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Steroid withdrawal isn’t particularly dangerous, but it can be very uncomfortable. Ending steroid abuse, addiction and dependence is essential for preventing devastating health effects down the road, which for men include decreased sperm count, shrinking testicles and the development of breasts. For women, long-term steroid abuse can lead to changes in menstrual cycle, male-pattern baldness and enlarged sex organs.
According to the National Institute on Drug Abuse, steroid abuse can lead to dependence and addiction, even though steroids don’t produce the same “high” that other drugs do. Steroid abuse is characterized by using steroids in a way that causes problems in your life, including relationship, health, legal and financial troubles. Addiction is characterized by compulsive use despite these negative consequences. Dependence is characterized by steroid withdrawal symptoms that set in when you stop using steroids suddenly.
How Does Steroid Dependence Develop?
Anabolic steroids are a synthetic variation of testosterone, the male sex hormone. People who abuse steroids take them as a pill, patch, cream or injection, and the doses can be up to 100 times higher than doses that are prescribed to treat illnesses like AIDS and cancer. These high doses of steroids increase testosterone levels in the body, and as a result, the body decreases its own testosterone production in an attempt to maintain normal function. Then, when you stop using steroids, steroid withdrawal symptoms occur, persisting until the body’s own testosterone production rebounds.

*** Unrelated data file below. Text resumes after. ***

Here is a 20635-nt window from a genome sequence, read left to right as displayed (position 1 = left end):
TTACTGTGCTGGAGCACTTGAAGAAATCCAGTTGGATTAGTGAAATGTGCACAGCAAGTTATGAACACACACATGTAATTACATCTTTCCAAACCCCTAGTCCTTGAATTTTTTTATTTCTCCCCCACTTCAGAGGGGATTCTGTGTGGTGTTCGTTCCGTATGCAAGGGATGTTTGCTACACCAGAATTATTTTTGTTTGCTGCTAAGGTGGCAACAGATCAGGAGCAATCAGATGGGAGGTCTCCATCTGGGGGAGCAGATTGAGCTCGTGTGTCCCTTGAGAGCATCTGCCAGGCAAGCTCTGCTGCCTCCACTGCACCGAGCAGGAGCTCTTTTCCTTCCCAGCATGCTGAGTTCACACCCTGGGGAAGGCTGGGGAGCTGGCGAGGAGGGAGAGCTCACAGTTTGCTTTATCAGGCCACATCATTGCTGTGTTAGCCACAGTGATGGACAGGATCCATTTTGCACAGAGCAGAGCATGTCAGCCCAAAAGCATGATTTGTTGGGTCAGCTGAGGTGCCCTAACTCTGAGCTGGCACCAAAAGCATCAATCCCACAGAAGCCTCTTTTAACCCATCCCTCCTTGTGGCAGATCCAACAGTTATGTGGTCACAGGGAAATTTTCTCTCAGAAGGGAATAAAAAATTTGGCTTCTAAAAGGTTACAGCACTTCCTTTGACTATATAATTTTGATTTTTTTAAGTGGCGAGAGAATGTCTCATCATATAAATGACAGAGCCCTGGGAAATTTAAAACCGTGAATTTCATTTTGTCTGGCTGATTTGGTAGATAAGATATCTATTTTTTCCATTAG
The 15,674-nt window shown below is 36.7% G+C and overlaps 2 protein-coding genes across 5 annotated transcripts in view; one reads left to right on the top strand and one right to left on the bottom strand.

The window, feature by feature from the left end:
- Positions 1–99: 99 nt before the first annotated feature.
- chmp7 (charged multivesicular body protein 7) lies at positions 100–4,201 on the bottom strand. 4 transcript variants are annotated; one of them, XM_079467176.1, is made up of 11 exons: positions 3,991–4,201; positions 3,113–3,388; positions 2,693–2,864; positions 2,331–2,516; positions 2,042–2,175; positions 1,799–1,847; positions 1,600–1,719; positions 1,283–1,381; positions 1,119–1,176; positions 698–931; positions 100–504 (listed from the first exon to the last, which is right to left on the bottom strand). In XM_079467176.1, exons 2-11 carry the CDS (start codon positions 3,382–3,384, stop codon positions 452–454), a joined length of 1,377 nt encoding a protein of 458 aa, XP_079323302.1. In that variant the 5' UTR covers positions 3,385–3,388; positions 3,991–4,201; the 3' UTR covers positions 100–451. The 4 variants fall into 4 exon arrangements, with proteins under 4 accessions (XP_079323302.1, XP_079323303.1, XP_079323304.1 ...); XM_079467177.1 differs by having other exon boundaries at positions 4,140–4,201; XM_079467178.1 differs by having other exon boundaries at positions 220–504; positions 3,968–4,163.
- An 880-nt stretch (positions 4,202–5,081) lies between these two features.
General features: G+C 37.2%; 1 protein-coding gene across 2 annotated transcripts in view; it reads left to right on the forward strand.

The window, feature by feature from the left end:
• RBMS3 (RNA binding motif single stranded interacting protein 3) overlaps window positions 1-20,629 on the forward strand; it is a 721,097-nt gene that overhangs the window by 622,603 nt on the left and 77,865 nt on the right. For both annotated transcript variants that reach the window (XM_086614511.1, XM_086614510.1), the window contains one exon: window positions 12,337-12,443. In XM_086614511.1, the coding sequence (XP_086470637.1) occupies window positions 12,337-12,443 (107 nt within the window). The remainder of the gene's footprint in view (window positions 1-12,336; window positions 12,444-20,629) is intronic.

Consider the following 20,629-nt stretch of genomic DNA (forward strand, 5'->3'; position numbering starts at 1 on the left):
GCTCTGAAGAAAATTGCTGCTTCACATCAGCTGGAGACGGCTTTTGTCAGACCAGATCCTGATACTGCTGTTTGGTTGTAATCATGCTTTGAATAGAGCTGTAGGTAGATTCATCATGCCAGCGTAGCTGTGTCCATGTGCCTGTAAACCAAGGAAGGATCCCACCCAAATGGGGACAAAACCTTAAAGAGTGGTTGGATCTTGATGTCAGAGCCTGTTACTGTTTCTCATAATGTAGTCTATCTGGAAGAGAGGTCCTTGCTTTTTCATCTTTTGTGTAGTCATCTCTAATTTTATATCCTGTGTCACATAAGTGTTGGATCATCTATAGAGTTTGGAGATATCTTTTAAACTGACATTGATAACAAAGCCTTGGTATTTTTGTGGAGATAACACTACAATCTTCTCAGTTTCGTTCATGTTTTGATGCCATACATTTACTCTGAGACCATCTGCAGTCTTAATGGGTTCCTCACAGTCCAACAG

Steroid Withdrawal Symptoms
Steroid withdrawal produces symptoms that are the opposite of the drug’s effects, which include increased energy, better concentration, and a higher sex drive. Steroid withdrawal symptoms include:
- Difficulty concentrating.
- Loss of appetite.
- Decreased sex drive.
- Joint and muscle pain.
- Nausea and vomiting.
Medical detox through a high quality treatment program can help you through steroid withdrawal. During medical detox, medications are administered as needed to reduce the severity of withdrawal symptoms. In some cases, detox may involve tapering down doses to prevent symptoms altogether.
How Long Does Steroid Withdrawal Last?
How long the symptoms of steroid withdrawal last depend on a number of factors, including:
- The type of steroid used.
- The amount of steroids in the system at the time of detox.
- How long you’ve been using steroids.
- Your age and general state of physical and mental health.
In general, the first steroid withdrawal symptoms begin within five days of the last dose. The initial symptoms include irritability, nausea and headache. These usually worsen within a couple of days, and additional symptoms set in, including depression and anxiety. Withdrawal symptoms typically peak around the second week after the last dose of steroids, and most fade away completely soon after.
Medical Detox is Only the First Step of Treatment
Detoxing from steroids is only the first step in treating the addiction, which is far more complex and requires a variety of therapies that help you get to the bottom of underlying issues, such as depression and body image issues. The National Institute on Drug Abuse stresses that detox alone does little to treat the addiction, and addressing the issues behind the addiction is essential for preventing a relapse back into steroid use.
A holistic treatment program can help you end your steroid dependence and addiction for good while improving your life and health on many fronts. Treatment works, and it can work for you.